Woman working in a factory


The Importance of Youth Voice on the Hopi Reservation

Erin Eustace

As the crew leader for Ancestral Lands Hopi Farm Crew 633, this was the first year that people in my community and my generation were willing to listen. For over two years, I have reached out to individuals from all walks of life from the reservation. One thing I experienced growing up on the Hopi Reservation, and now have seen firsthand in my work, is that being a younger member of the community comes with its challenges. In my field of interest, and in the workshops and trainings I attend, I am often the youngest person there.

As native youth, another challenge we face is that we are taught to "be seen and not heard" which creates the stigma that youth do not care enough to make their voice heard. Fortunately, I have been introduced to a network of young adults and elders in our community that support the youth movement. More and more, I am seeing the reins being left with young leaders and I feel that gives those young leaders a better sense of responsibility and independence. Letting us know that we are in the driver's seat and we are responsible for the outcomes of the task at hand empowers me to create a standard of work that I am proud of.

Exposure and involvement in the decision-making processes of adults form a sense of understanding and begins a basic framework of action. Supporting young professionals in their decisions and guiding them with an open heart is important in the workplace, no matter how small the issue. We can’t deny that living on the reservation already presents itself with a list of ongoing problems such as drug abuse in the community, job scarcity, minimal educational opportunities and lack of infrastructure. That being said, if we can remove the current cultural divides and help one another with our past experience and present knowledge, young professionals in this setting can realize their full potential.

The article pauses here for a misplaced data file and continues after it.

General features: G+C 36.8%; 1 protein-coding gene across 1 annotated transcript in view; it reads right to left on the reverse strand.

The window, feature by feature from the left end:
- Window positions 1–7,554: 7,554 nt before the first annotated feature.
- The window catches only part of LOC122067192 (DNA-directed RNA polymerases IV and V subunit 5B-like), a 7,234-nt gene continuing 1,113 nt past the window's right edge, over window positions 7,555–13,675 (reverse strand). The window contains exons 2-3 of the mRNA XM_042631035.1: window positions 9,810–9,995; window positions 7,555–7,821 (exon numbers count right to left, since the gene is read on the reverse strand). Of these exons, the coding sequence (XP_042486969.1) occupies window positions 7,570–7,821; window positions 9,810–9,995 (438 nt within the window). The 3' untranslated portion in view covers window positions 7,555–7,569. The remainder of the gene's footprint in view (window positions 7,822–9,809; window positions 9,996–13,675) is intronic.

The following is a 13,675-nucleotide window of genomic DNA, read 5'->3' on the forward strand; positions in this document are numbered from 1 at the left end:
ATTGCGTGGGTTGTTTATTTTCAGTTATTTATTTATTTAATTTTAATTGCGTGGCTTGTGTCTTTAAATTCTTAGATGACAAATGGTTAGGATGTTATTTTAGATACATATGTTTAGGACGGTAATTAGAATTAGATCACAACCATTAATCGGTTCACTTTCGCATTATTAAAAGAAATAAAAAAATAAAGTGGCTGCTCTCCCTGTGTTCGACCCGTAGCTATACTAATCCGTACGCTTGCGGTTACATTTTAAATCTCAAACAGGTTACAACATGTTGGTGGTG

My personal experiences shape the work I do today. I was never an exceptional student and simply sitting at a desk did not interest me. The local high school was not challenging me as I felt it should have, therefore I went on a hiatus. It ultimately took me seven years to receive my high school diploma. Throughout these years as a youth on the reservation, I have always been told to "condense" my thoughts and filter them.

As young people, we have a responsibility to voice our solutions and opinions on the direction our futures are headed. Fortunately for me, Ancestral Land's goal for earth stewardship and raising awareness surrounding conservation have impacted my way of living and teaching. Outreach in the community, food preserving techniques, healthy eating habits, and cultural implementation are all areas of work that should be taught to young people. I feel if I moved forward with a sense of empowerment, teaching topics I care about, so can my peers.

As a female of Native American descent, I have my work cut out for me to overcome many hurdles in today's society. Younger girls in the community look up to the work that is being done with a female lead and I feel my responsibility is to show them it can be done and applied to all aspects of their life. It is our responsibility as young professionals to create the conversation around a better future.



The YES Project is possible thanks to the generous support of AT&T, Citi Foundation and State Farm.​​​​​​​